Friday, August 01, 2003

Comparitive Review: Violet Berlin vs. Isaiah Berlin

JAMES says:

Violet Berlin
(Media gaming pundit / presenter)

To boys of a certain age, I think we’ll always be scarred by Violet Berlin. It was such a dilemma, we love computer games, we hate Violet Berlin (we’re indifferent to Andy Crane the broom cupboard traitor), do we watch Gamesmaster rip-off program Bad Influence? With her lisp and bizarre hair style, she was a definite stunting factor in our burgeoning sexuality. For me, she represented everything that was bad about adults attempting to make TV for teenagers. She was quite clearly not cool, but it was thought that as she was a girl who played video games she would be alright. Well, as Bits was later to conclusively prove, that is not enough. Plus, she failed entirely to deal with the problems caused by living in a post-liberal society. I suppose I could just not have watched it, but video games on TV were scarce in those days, and we had to take what we could get. When Bad Influence inevitably finished after one series, I thought I was free of the Violet terror. It was with a sense of excitment, when, years later checking out my newly installed hundreds of channels of cable TV, I came across the Bravo computer game show. But then, that thin lisping voice starts commentating over shots of computer generated men shooting each other. It couldn’t be, they wouldn’t dare. Then there she was. The hair had changed, but it was unmistakably her. The Bastards, they’ve done it, they’ve actually done it. She’s Back…


Isaiah Berlin
(Man of letters)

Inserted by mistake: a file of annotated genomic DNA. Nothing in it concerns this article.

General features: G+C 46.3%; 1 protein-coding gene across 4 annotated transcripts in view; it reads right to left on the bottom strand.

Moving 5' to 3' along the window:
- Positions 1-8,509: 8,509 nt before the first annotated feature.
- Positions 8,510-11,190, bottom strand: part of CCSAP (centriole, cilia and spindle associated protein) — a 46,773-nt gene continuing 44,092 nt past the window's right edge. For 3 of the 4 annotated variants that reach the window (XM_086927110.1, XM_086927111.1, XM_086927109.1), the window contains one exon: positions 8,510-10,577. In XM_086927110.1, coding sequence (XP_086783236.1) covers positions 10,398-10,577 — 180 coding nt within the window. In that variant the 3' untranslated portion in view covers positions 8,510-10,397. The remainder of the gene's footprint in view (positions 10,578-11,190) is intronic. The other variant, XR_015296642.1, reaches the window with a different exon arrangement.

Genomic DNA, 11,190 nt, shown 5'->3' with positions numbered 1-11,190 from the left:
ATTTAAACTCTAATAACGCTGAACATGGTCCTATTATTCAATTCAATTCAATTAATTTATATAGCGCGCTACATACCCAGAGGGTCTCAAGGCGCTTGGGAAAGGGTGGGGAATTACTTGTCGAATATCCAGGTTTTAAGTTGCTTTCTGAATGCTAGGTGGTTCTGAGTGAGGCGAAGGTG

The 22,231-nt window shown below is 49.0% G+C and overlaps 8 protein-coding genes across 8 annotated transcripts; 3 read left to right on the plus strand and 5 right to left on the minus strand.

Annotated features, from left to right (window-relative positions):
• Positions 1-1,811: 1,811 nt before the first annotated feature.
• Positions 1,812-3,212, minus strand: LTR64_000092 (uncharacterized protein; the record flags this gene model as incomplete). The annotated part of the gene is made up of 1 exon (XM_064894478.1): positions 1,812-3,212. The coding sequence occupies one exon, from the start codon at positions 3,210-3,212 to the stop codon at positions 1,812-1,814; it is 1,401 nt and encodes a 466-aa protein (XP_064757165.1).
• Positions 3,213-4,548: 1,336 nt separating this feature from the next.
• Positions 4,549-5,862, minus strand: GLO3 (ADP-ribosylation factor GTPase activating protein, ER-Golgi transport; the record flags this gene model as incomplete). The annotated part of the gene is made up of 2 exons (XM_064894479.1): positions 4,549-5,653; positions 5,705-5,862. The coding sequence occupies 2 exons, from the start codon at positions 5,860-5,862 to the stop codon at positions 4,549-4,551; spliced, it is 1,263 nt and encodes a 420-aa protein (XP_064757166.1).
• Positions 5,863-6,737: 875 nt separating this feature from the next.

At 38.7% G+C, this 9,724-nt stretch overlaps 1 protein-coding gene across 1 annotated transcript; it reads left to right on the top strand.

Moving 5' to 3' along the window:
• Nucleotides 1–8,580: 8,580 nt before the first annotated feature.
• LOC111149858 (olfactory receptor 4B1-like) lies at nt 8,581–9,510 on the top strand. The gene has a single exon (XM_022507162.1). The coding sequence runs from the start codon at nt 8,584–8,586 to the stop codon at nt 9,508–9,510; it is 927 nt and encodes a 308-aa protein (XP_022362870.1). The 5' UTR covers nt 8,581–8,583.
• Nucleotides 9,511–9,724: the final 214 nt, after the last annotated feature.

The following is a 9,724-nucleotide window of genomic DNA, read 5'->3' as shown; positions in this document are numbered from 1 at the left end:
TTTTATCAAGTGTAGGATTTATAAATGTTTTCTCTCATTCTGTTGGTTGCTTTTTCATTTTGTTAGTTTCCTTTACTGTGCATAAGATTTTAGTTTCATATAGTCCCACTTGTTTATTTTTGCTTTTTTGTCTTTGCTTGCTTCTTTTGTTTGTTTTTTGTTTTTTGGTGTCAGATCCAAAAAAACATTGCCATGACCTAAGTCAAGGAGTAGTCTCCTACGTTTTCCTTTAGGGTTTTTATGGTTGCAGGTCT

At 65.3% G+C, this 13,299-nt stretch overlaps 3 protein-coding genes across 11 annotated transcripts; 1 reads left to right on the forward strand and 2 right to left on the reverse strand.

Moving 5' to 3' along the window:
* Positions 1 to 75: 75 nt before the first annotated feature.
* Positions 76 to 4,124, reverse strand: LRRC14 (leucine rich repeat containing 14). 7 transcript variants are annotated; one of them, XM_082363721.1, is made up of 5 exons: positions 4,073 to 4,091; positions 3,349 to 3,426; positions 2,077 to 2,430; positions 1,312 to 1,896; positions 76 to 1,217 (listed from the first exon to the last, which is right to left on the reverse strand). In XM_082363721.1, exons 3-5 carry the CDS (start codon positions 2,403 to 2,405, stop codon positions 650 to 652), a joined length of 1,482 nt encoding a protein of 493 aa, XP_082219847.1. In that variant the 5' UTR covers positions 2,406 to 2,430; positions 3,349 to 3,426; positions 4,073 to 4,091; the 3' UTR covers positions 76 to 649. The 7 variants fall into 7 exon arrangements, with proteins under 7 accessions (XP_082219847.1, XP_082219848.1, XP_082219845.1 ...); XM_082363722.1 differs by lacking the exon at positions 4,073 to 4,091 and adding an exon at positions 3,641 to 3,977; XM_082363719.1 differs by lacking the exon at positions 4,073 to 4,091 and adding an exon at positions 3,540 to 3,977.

Eschewing the computer games route, Isaiah instead decided to go for the world of academia and political philosophy. This savvy move, there were no computer games at the time, typifies Berlin’s pragmatic but thought out approach to his work and life. Berlin was unsure about any systems that explained everything, and those that believed in them. He famously quoted the Greek poet Archilochus, that ‘the Fox knows many things, but the Hedgehog knows one big thing,’ although I’m not sure if he ever tells us what this big thing is. Probably Marxism. Berlin’s philosophy is convincing because, unlike his predecessors, he doesn’t claim to have any grand final answer. He sees society as a series of conflicts, which each need to be negotiated. While some might find this unsatisfying, I think it’s very close to the truth. There are no perfect societies, only societies that are able to overcome obstacles well, and those that can’t. This view might explain why Berlin never wrote any grand work, only essays, which as I student I was obviously grateful for. He is a persuasive writer, and has a sense of innate dignity lacking from his violet namesake. Plus, he wrote ‘White Christmas’, so respect.


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